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Former Buc athletic standout

Passion for golf helps King chart course to steady improvement

Appleton Village School teacher stays physically active in variety of ways, but has special place in heart for teeing it up
By Ken Waltz | Sep 10, 2020
Photo by: Ken Waltz Tammy King practices blasting out of the sand.

Thomaston — As one of the most dedicated and talented three-sport athletes in George Valley High School history, Tamara (Tammy) Stinson King forged incredible individual and team success in field hockey, basketball and track and field.

King continued that athletic prowess in college and into adulthood her drive to stay physically active and fit through a variety of methods, from running to biking to hiking and downhill skiing, kept her focused, in good health and enjoying life to its fullest.

Well, with a personality always willing to try new things and accept mental or athletic challenges, at about age 40, King, naturally, jumped head first into a new activity — namely, golf.

And from that first swing, like so many, she was hooked. And when King becomes hooked on something — meaning focused and sees a positive, achievable outcome — she cannot be stopped.

With a competitive spirit and athletic chops to pull it off, she sought to become the best golfer she could as quickly as possible. And her level of course prowess has become pretty darn good pretty darn fast.

She has worked hard to become one of the Midcoast's most consistent and overall skilled golfers.

That has been evident in her success in Rockland Golf Club tournaments — she has been the club's women's champion in the past — and the fact she often can be seen walking the course as she hones her impressive drives, iron play, chips and putts.

But how did the 50-year-old Thomaston resident, a high school All-State field hockey player and state champion track-and-field athlete, go from a golf newbie to one of the most consistent players — male or female — at her club?

Teacher becomes student of game

The Appleton Village School teacher, now in her 25th year in education after a brief career in business and finance, was bitten by the golf bug about 10 years ago and simply loves all aspects of the sport, from striving to improve to being her best round to round to making new golf buddies.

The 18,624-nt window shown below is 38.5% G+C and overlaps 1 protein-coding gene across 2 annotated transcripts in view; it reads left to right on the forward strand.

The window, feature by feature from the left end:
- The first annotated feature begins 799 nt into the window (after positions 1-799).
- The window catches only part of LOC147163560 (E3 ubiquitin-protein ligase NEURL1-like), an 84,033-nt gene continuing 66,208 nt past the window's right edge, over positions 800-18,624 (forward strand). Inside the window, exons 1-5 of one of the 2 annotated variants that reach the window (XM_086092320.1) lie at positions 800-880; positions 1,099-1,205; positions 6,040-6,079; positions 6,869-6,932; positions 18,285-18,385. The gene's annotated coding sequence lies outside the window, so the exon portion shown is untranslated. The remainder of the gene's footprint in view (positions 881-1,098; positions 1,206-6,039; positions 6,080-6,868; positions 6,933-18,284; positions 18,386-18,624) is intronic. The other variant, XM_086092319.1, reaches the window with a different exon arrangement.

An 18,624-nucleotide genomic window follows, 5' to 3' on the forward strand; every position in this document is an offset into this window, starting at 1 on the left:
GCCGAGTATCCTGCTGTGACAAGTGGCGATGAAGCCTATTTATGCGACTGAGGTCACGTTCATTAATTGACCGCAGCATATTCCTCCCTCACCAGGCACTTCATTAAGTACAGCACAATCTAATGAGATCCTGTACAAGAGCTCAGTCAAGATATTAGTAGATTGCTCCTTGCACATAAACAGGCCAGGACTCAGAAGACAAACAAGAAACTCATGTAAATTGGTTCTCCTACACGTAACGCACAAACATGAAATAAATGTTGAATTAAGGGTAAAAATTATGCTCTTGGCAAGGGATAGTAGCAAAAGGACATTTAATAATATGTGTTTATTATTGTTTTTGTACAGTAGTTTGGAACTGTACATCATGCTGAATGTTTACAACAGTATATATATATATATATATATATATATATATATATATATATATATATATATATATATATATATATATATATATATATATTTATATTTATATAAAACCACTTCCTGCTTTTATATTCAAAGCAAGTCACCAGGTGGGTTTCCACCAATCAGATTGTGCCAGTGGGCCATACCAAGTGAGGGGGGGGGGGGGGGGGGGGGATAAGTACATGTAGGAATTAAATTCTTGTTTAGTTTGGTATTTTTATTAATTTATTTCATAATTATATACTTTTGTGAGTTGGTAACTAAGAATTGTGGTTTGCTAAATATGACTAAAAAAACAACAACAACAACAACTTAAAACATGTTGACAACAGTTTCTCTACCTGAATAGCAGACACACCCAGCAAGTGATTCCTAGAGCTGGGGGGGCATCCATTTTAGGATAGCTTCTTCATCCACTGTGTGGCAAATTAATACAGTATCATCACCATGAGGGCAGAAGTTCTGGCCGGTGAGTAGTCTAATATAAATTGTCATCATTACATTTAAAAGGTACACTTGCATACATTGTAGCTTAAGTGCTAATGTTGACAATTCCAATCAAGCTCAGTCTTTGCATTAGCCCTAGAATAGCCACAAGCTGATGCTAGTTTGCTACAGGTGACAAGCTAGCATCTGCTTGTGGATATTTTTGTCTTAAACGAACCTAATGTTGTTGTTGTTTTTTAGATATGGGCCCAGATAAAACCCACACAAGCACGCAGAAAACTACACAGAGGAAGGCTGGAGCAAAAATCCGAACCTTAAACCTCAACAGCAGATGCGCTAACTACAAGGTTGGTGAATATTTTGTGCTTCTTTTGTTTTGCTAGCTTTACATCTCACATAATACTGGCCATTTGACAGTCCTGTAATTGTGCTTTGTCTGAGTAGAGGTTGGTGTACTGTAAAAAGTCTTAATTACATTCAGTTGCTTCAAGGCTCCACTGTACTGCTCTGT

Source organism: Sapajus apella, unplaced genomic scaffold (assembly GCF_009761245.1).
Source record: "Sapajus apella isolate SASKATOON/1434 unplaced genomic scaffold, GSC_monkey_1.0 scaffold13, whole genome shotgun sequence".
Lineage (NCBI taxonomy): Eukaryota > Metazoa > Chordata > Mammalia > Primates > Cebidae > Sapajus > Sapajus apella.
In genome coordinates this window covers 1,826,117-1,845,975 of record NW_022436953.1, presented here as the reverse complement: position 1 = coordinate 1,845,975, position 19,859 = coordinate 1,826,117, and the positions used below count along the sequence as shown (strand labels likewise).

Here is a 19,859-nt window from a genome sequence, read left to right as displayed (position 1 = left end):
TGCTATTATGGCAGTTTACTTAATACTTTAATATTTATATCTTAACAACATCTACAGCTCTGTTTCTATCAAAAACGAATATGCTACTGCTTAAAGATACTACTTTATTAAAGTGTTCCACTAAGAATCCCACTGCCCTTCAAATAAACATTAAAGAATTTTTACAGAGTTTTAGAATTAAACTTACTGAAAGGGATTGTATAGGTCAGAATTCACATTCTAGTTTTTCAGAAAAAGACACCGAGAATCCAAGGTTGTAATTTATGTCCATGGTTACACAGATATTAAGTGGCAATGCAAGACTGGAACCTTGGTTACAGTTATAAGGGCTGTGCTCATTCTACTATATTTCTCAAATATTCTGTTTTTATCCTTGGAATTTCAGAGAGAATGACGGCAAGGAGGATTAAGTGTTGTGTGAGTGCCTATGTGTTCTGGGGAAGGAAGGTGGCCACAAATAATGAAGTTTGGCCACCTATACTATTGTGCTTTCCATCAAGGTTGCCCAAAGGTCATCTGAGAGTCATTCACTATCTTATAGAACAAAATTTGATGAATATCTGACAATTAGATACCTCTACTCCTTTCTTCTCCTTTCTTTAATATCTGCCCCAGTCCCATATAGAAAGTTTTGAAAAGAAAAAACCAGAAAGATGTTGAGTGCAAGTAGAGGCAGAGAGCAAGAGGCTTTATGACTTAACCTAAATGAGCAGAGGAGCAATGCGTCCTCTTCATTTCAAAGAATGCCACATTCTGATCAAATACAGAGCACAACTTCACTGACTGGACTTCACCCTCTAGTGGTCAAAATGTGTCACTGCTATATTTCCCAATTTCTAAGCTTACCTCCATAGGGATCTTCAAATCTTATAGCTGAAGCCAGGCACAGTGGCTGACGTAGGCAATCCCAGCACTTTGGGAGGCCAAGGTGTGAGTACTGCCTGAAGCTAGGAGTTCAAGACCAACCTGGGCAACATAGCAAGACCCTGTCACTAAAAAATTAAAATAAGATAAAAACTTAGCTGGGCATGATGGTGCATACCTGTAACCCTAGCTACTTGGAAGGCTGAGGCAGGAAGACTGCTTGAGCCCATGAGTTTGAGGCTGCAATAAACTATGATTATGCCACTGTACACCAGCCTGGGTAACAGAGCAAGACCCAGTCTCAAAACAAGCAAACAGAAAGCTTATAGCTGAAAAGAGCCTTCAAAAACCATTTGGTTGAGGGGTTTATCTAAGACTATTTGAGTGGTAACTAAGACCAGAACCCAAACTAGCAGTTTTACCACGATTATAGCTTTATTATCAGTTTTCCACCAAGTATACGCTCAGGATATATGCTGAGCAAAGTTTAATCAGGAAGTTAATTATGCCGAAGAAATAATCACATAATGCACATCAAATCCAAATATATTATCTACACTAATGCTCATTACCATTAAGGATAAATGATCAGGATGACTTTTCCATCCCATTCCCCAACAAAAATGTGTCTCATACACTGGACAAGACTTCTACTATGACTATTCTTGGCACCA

King, who also coaches middle school cross country and skiing, always had wanted to play golf, for a variety of reasons, not the least of which was her love of the outdoors and being physically active with a keen eye on fitness and mental health.

"I had seen some gorgeous golf courses and I was thrilled at the thought of playing them some day," she said. "I also knew that golf was a lifelong sport. This was appealing. I just had this feeling that I would like it. So about nine or 10 years ago, my sons got me a gift certificate for the ladies clinic at Rockland Golf Club for Mother's Day. I think it was for three or four sessions and it was a great opportunity to get started.

"After that, I just started playing. I did not play very often and I recall getting between eight and 11 on most holes. The next year I became a member and played sometimes with my son, Andrew. Oftentimes, I would play by myself until it was time to pick one of my sons up at practice or some other school event. Some days I would just have time for five holes. My handicap started to drop when I began to make time for 18 holes. I started to get into a bit of a rhythm. There is always a lot of room to make a mistake in golf, but there is always the chance to hit the next shot really well. I liked that."

The 5-foot 8-inch King discovered golf is something one can do solo or with others, each being fun, rewarding experiences.

"I like both," she said. "There is always an opportunity to improve as well as an opportunity to be humbled. I love walking the course. I never tire of it, it seems. Playing new courses is a thrill for me. To be honest, I have not played a lot of different courses so each summer I try to play a new one. This year I played Boothbay Country Club. My favorite aspects of the sport: Approaching the green and picking an iron. It is never the same. Closer, further away, wet, dry, into the wind, wind behind me ... it's all about feel. It's not as easy as ... 'Okay, I am at the 100-yard marker, I will hit an 8 iron.' "

Like all golfers, King said she continues to work on all aspects of the game as perfection is unattainable — most of the time — for even the best professionals.

But she continues to strive to improve the larger and smaller aspects of the game.

"I would like to get really good at five-foot putts," she said.

King said she broke 80 for 18 holes — she shot 79 — last summer. "What a thrill. I got my first eagle this season. I was playing with my mom and a friend of hers so this made it really special. I have been the club champion a few times. When I did not win, I always felt that I took something away from it that would help me improve my overall game."